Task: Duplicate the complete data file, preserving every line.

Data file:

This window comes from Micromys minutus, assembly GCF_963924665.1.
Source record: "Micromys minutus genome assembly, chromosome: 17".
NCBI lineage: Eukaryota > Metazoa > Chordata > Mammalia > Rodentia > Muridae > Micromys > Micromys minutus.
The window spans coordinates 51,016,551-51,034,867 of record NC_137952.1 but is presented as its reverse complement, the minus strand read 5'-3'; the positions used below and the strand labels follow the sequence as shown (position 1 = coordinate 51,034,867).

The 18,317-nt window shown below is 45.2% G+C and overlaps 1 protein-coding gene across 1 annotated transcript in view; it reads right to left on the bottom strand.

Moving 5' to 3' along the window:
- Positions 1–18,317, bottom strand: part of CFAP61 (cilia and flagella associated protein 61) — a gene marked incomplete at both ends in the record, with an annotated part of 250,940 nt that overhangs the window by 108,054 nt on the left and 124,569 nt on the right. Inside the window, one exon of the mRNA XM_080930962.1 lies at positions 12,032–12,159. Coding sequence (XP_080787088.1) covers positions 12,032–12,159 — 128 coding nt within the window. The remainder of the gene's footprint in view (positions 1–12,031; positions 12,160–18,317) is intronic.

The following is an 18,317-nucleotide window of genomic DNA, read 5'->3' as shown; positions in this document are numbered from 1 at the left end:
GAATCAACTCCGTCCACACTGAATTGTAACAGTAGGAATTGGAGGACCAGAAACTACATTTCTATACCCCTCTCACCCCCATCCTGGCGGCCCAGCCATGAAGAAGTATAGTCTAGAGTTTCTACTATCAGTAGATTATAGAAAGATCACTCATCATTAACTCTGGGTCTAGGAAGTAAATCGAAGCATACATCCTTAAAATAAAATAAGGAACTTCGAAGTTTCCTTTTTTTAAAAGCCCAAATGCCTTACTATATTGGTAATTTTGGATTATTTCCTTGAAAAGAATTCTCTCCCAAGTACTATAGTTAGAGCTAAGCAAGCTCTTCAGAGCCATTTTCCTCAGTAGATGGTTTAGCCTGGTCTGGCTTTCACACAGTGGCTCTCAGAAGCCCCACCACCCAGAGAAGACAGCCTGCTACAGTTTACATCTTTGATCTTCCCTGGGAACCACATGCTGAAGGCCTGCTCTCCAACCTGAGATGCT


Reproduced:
This window comes from Micromys minutus, assembly GCF_963924665.1.
Source record: "Micromys minutus genome assembly, chromosome: 17".
NCBI lineage: Eukaryota > Metazoa > Chordata > Mammalia > Rodentia > Muridae > Micromys > Micromys minutus.
The window spans coordinates 51,016,551-51,034,867 of record NC_137952.1 but is presented as its reverse complement, the minus strand read 5'-3'; the positions used below and the strand labels follow the sequence as shown (position 1 = coordinate 51,034,867).

The 18,317-nt window shown below is 45.2% G+C and overlaps 1 protein-coding gene across 1 annotated transcript in view; it reads right to left on the bottom strand.

Moving 5' to 3' along the window:
- Positions 1–18,317, bottom strand: part of CFAP61 (cilia and flagella associated protein 61) — a gene marked incomplete at both ends in the record, with an annotated part of 250,940 nt that overhangs the window by 108,054 nt on the left and 124,569 nt on the right. Inside the window, one exon of the mRNA XM_080930962.1 lies at positions 12,032–12,159. Coding sequence (XP_080787088.1) covers positions 12,032–12,159 — 128 coding nt within the window. The remainder of the gene's footprint in view (positions 1–12,031; positions 12,160–18,317) is intronic.

The following is an 18,317-nucleotide window of genomic DNA, read 5'->3' as shown; positions in this document are numbered from 1 at the left end:
GAATCAACTCCGTCCACACTGAATTGTAACAGTAGGAATTGGAGGACCAGAAACTACATTTCTATACCCCTCTCACCCCCATCCTGGCGGCCCAGCCATGAAGAAGTATAGTCTAGAGTTTCTACTATCAGTAGATTATAGAAAGATCACTCATCATTAACTCTGGGTCTAGGAAGTAAATCGAAGCATACATCCTTAAAATAAAATAAGGAACTTCGAAGTTTCCTTTTTTTAAAAGCCCAAATGCCTTACTATATTGGTAATTTTGGATTATTTCCTTGAAAAGAATTCTCTCCCAAGTACTATAGTTAGAGCTAAGCAAGCTCTTCAGAGCCATTTTCCTCAGTAGATGGTTTAGCCTGGTCTGGCTTTCACACAGTGGCTCTCAGAAGCCCCACCACCCAGAGAAGACAGCCTGCTACAGTTTACATCTTTGATCTTCCCTGGGAACCACATGCTGAAGGCCTGCTCTCCAACCTGAGATGCT